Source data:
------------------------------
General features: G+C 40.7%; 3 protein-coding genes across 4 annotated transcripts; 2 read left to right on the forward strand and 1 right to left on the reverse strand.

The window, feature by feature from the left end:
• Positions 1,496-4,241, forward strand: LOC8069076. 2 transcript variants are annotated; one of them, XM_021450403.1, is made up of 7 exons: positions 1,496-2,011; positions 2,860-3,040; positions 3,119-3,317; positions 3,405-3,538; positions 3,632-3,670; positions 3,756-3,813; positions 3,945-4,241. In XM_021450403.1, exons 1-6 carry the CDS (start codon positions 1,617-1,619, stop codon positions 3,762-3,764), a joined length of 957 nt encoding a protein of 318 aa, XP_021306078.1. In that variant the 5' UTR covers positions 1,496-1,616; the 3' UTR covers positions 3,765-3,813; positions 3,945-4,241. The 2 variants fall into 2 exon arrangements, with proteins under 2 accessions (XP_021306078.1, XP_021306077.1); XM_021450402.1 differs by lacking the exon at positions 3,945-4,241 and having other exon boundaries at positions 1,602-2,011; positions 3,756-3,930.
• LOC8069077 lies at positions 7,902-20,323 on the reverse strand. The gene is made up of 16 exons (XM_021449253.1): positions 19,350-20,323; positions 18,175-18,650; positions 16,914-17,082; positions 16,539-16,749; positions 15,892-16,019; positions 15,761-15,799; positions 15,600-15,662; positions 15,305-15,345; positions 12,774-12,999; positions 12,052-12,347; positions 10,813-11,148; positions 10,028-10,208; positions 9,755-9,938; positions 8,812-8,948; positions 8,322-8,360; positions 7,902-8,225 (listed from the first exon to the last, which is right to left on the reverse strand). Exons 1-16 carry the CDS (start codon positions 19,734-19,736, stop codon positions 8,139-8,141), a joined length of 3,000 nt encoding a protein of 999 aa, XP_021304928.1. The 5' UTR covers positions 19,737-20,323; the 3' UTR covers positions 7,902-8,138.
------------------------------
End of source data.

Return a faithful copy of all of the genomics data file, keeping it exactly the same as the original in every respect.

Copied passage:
General features: G+C 40.7%; 3 protein-coding genes across 4 annotated transcripts; 2 read left to right on the forward strand and 1 right to left on the reverse strand.

The window, feature by feature from the left end:
• Positions 1,496-4,241, forward strand: LOC8069076. 2 transcript variants are annotated; one of them, XM_021450403.1, is made up of 7 exons: positions 1,496-2,011; positions 2,860-3,040; positions 3,119-3,317; positions 3,405-3,538; positions 3,632-3,670; positions 3,756-3,813; positions 3,945-4,241. In XM_021450403.1, exons 1-6 carry the CDS (start codon positions 1,617-1,619, stop codon positions 3,762-3,764), a joined length of 957 nt encoding a protein of 318 aa, XP_021306078.1. In that variant the 5' UTR covers positions 1,496-1,616; the 3' UTR covers positions 3,765-3,813; positions 3,945-4,241. The 2 variants fall into 2 exon arrangements, with proteins under 2 accessions (XP_021306078.1, XP_021306077.1); XM_021450402.1 differs by lacking the exon at positions 3,945-4,241 and having other exon boundaries at positions 1,602-2,011; positions 3,756-3,930.
• LOC8069077 lies at positions 7,902-20,323 on the reverse strand. The gene is made up of 16 exons (XM_021449253.1): positions 19,350-20,323; positions 18,175-18,650; positions 16,914-17,082; positions 16,539-16,749; positions 15,892-16,019; positions 15,761-15,799; positions 15,600-15,662; positions 15,305-15,345; positions 12,774-12,999; positions 12,052-12,347; positions 10,813-11,148; positions 10,028-10,208; positions 9,755-9,938; positions 8,812-8,948; positions 8,322-8,360; positions 7,902-8,225 (listed from the first exon to the last, which is right to left on the reverse strand). Exons 1-16 carry the CDS (start codon positions 19,734-19,736, stop codon positions 8,139-8,141), a joined length of 3,000 nt encoding a protein of 999 aa, XP_021304928.1. The 5' UTR covers positions 19,737-20,323; the 3' UTR covers positions 7,902-8,138.